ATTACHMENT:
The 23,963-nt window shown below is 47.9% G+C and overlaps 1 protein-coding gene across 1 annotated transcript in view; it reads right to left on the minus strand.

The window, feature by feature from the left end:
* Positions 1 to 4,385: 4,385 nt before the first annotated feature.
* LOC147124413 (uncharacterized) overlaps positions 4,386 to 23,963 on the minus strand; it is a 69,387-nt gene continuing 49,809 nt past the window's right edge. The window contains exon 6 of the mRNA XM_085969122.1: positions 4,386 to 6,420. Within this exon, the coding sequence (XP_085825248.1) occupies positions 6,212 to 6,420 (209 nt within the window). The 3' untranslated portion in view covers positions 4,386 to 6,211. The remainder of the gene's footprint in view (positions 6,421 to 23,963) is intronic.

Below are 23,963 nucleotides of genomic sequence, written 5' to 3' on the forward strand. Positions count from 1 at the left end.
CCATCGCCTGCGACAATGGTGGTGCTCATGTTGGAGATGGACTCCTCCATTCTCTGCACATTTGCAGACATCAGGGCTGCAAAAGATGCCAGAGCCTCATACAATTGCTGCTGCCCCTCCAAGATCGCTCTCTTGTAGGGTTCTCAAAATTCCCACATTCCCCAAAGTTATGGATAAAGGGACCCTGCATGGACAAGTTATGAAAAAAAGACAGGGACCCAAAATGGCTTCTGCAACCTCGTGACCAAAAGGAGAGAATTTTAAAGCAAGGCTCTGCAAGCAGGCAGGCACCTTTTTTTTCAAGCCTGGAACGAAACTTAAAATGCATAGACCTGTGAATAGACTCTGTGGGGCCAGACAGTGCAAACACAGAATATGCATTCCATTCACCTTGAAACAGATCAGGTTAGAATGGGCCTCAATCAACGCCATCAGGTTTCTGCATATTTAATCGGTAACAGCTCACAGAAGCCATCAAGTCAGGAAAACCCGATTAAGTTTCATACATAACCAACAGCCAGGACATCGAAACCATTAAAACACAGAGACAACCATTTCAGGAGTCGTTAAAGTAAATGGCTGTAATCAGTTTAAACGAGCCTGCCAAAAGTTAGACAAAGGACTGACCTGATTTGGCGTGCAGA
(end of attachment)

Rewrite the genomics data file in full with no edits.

The 23,963-nt window shown below is 47.9% G+C and overlaps 1 protein-coding gene across 1 annotated transcript in view; it reads right to left on the minus strand.

The window, feature by feature from the left end:
* Positions 1 to 4,385: 4,385 nt before the first annotated feature.
* LOC147124413 (uncharacterized) overlaps positions 4,386 to 23,963 on the minus strand; it is a 69,387-nt gene continuing 49,809 nt past the window's right edge. The window contains exon 6 of the mRNA XM_085969122.1: positions 4,386 to 6,420. Within this exon, the coding sequence (XP_085825248.1) occupies positions 6,212 to 6,420 (209 nt within the window). The 3' untranslated portion in view covers positions 4,386 to 6,211. The remainder of the gene's footprint in view (positions 6,421 to 23,963) is intronic.

Below are 23,963 nucleotides of genomic sequence, written 5' to 3' on the forward strand. Positions count from 1 at the left end.
CCATCGCCTGCGACAATGGTGGTGCTCATGTTGGAGATGGACTCCTCCATTCTCTGCACATTTGCAGACATCAGGGCTGCAAAAGATGCCAGAGCCTCATACAATTGCTGCTGCCCCTCCAAGATCGCTCTCTTGTAGGGTTCTCAAAATTCCCACATTCCCCAAAGTTATGGATAAAGGGACCCTGCATGGACAAGTTATGAAAAAAAGACAGGGACCCAAAATGGCTTCTGCAACCTCGTGACCAAAAGGAGAGAATTTTAAAGCAAGGCTCTGCAAGCAGGCAGGCACCTTTTTTTTCAAGCCTGGAACGAAACTTAAAATGCATAGACCTGTGAATAGACTCTGTGGGGCCAGACAGTGCAAACACAGAATATGCATTCCATTCACCTTGAAACAGATCAGGTTAGAATGGGCCTCAATCAACGCCATCAGGTTTCTGCATATTTAATCGGTAACAGCTCACAGAAGCCATCAAGTCAGGAAAACCCGATTAAGTTTCATACATAACCAACAGCCAGGACATCGAAACCATTAAAACACAGAGACAACCATTTCAGGAGTCGTTAAAGTAAATGGCTGTAATCAGTTTAAACGAGCCTGCCAAAAGTTAGACAAAGGACTGACCTGATTTGGCGTGCAGA